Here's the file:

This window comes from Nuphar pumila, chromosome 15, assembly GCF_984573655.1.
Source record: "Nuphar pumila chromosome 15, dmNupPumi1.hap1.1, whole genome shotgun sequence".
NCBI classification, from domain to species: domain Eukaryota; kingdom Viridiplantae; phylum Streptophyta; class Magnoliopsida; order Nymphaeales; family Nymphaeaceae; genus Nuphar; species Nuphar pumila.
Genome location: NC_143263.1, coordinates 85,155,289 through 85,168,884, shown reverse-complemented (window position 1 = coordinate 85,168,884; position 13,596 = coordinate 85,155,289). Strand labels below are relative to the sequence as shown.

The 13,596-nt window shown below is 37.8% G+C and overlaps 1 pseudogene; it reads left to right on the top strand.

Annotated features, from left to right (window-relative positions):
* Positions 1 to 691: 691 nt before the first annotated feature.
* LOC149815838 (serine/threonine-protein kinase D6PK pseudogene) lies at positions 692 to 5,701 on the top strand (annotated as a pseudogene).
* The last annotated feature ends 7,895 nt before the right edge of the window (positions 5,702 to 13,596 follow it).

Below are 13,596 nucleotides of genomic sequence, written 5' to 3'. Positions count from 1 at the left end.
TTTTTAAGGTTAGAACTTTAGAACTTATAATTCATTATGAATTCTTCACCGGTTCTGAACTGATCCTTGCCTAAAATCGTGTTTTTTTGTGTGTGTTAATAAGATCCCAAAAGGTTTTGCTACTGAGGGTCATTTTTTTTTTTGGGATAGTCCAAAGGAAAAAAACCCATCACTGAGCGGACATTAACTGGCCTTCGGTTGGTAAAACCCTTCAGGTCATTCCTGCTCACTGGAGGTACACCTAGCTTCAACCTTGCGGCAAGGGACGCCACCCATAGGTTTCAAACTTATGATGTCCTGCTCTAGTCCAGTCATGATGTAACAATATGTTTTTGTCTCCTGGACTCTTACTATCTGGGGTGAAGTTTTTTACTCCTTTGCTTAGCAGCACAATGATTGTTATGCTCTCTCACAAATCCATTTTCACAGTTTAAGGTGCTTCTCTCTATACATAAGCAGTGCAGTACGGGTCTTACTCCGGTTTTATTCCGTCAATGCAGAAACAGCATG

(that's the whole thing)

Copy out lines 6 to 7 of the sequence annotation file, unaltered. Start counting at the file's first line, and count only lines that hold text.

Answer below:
Annotated features, from left to right (window-relative positions):
* Positions 1 to 691: 691 nt before the first annotated feature.